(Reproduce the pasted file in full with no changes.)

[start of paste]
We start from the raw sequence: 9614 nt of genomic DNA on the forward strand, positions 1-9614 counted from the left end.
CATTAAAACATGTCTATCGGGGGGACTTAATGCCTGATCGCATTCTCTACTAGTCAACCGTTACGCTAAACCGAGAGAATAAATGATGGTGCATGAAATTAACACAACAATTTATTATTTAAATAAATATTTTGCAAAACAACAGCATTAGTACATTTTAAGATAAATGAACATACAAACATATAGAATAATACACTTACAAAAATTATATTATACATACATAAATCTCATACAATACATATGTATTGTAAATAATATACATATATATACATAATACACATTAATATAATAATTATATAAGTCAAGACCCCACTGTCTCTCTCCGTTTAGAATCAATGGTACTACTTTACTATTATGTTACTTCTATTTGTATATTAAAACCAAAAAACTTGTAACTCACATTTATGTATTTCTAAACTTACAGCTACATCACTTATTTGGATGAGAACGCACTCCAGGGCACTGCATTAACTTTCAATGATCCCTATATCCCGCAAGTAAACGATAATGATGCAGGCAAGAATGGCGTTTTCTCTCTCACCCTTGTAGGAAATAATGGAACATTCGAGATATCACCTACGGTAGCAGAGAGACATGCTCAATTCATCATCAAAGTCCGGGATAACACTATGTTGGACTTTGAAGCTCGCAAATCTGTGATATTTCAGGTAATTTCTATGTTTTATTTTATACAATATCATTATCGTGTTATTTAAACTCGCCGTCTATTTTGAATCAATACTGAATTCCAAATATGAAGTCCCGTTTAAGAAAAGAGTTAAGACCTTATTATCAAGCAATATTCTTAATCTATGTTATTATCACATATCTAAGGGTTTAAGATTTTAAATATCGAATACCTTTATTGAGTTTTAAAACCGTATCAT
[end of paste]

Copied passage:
We start from the raw sequence: 9614 nt of genomic DNA on the forward strand, positions 1-9614 counted from the left end.
CATTAAAACATGTCTATCGGGGGGACTTAATGCCTGATCGCATTCTCTACTAGTCAACCGTTACGCTAAACCGAGAGAATAAATGATGGTGCATGAAATTAACACAACAATTTATTATTTAAATAAATATTTTGCAAAACAACAGCATTAGTACATTTTAAGATAAATGAACATACAAACATATAGAATAATACACTTACAAAAATTATATTATACATACATAAATCTCATACAATACATATGTATTGTAAATAATATACATATATATACATAATACACATTAATATAATAATTATATAAGTCAAGACCCCACTGTCTCTCTCCGTTTAGAATCAATGGTACTACTTTACTATTATGTTACTTCTATTTGTATATTAAAACCAAAAAACTTGTAACTCACATTTATGTATTTCTAAACTTACAGCTACATCACTTATTTGGATGAGAACGCACTCCAGGGCACTGCATTAACTTTCAATGATCCCTATATCCCGCAAGTAAACGATAATGATGCAGGCAAGAATGGCGTTTTCTCTCTCACCCTTGTAGGAAATAATGGAACATTCGAGATATCACCTACGGTAGCAGAGAGACATGCTCAATTCATCATCAAAGTCCGGGATAACACTATGTTGGACTTTGAAGCTCGCAAATCTGTGATATTTCAGGTAATTTCTATGTTTTATTTTATACAATATCATTATCGTGTTATTTAAACTCGCCGTCTATTTTGAATCAATACTGAATTCCAAATATGAAGTCCCGTTTAAGAAAAGAGTTAAGACCTTATTATCAAGCAATATTCTTAATCTATGTTATTATCACATATCTAAGGGTTTAAGATTTTAAATATCGAATACCTTTATTGAGTTTTAAAACCGTATCAT